The False Promise of Big Government

How Washington Helps the Rich and Hurts the Poor

By Patrick M. Garry

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“In this bold and brilliant book, Patrick Garry takes on our overgrown government in the terms of its defenders: he systematically demolishes the argument that a larger government better serves the poor and vulnerable. It is simply essential reading.”
—YUVAL LEVIN, editor of National Affairs


In just 100 pages, this powerful book debunks the myth that only government can help the poor and working class survive; it shows that in fact big government often hurts the very people it purports to help while propping up the rich, powerful, and politically connected.

The False Promise of Big Government

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“In this bold and brilliant book, Patrick Garry takes on our overgrown government in the terms of its defenders: he systematically demolishes the argument that a larger government better serves the poor and vulnerable. It is simply essential reading.”
Yuval Levin, editor of National Affairs, author of The Fractured Republic and The Great Debate

The debate over the size and scope of the federal government has raged since the New Deal. So why have opponents of big government so rarely made political headway? Because they fail to address the fundamental issue.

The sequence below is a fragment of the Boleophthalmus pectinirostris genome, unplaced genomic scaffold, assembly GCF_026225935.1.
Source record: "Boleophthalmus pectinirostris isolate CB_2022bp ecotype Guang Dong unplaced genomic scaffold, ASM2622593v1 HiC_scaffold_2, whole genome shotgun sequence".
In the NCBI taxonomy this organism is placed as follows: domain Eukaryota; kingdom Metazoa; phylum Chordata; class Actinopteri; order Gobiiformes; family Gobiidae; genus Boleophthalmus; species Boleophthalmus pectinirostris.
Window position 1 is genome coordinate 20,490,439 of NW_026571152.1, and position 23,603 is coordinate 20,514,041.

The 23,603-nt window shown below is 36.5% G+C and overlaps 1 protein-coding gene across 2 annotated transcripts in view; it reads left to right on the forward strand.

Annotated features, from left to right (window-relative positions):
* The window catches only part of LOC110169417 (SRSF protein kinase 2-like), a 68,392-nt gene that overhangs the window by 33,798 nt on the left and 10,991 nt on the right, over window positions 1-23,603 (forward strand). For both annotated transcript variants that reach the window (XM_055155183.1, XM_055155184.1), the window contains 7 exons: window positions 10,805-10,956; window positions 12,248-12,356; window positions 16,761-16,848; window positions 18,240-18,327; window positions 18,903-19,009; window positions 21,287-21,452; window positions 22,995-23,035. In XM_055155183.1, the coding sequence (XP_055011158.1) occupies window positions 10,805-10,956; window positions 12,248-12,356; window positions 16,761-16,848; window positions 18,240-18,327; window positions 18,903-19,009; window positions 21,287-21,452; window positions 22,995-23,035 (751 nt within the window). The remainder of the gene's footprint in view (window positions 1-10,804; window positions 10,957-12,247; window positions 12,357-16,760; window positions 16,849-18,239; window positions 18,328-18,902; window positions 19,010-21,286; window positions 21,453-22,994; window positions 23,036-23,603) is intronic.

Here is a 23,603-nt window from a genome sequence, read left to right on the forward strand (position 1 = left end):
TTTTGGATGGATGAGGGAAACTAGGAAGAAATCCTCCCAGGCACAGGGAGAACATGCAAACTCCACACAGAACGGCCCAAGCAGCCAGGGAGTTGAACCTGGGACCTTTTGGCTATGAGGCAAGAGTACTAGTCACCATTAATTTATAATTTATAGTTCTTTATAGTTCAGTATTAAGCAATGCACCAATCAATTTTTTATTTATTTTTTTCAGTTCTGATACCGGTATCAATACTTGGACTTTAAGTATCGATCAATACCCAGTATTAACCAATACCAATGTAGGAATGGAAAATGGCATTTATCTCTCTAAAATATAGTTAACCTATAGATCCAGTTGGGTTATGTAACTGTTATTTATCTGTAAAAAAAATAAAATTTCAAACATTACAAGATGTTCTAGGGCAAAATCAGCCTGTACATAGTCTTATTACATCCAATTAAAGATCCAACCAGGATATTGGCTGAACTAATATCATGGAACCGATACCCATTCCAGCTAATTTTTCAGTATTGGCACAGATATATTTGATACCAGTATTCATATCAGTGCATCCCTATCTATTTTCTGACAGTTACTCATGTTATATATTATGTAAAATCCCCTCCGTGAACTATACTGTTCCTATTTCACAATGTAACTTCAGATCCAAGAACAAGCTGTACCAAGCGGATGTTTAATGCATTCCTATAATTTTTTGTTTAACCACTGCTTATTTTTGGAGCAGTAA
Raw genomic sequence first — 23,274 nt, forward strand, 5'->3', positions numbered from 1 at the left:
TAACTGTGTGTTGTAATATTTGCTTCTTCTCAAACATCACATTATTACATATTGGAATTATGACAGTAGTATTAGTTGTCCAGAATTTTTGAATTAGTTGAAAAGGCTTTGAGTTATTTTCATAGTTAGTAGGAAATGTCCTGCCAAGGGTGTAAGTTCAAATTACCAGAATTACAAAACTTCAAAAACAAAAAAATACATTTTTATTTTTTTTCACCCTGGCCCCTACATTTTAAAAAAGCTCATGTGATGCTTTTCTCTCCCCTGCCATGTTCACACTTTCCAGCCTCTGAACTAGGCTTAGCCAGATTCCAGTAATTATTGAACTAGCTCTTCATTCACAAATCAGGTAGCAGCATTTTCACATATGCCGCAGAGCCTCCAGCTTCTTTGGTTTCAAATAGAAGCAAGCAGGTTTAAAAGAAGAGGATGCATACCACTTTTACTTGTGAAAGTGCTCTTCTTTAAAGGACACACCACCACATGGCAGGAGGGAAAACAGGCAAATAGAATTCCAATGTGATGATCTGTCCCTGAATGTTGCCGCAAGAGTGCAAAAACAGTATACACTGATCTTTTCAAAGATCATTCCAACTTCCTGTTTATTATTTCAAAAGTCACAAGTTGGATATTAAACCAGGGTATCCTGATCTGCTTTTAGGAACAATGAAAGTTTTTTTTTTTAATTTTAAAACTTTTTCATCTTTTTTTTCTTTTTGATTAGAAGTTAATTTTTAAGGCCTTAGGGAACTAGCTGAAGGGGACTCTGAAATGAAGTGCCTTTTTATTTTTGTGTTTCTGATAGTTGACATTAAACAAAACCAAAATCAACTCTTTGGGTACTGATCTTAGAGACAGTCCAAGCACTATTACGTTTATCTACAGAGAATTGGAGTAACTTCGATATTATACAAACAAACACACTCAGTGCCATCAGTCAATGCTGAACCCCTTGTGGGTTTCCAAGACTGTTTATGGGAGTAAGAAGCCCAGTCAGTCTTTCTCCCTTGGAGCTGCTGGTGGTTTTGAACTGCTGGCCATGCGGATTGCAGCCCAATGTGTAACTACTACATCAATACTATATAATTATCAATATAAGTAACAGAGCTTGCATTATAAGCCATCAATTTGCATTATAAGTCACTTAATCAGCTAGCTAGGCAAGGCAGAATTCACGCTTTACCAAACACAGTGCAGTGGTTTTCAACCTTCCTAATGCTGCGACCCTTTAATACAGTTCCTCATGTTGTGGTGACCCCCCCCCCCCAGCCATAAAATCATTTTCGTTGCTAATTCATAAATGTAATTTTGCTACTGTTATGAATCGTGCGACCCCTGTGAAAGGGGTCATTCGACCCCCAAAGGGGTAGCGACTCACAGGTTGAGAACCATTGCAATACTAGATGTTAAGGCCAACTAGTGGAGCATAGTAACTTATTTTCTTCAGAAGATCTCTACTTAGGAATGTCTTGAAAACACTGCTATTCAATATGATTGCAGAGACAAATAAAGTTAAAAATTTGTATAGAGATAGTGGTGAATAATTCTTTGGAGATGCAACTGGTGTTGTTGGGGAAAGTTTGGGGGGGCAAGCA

Patrick M. Garry changes that in this short, powerful book. Garry, a law professor and political commentator, reveals six ways in which big government hurts the very people it purports to help: the poor, the working class, and the middle class. And the problem is worse than that. He shows that big government actually props up the rich, the powerful, and the politically connected.

The False Promise of Big Government thus debunks a myth widely accepted in politics today: that only government can help the average person survive and prosper in the contemporary world. Garry demonstrates that opponents of big government rely on arguments that are true but fail to address the heart of the issue. Yes, massive government programs are wasteful and impose huge economic costs on America, and yes, many of them violate constitutional provisions. But in focusing on economic and constitutional arguments, proponents of limited government cede the moral high ground to progressives.

The truth is that those who claim to speak for the “little guy” actually push for policies that harm the most vulnerable in society. And it is just as true that proponents of limited government don't ignore the working and middle classes but in fact are trying to free those individuals from a government that acts against their interests.

In just one hundred pages, The False Promise of Big Government lays out everything you need to know about why big government fails and how to overcome it at last.

Additional Information

Pages 112
Publisher ISI Books
What They're Saying...

“Patrick Garry has a gift for making sophisticated ideas accessible to lawyers and nonlawyers alike. In The False Promise of Big Government, he brilliantly argues that big government rewards the rich and the powerful at the expense of the average person. This is an important book that should be widely read.”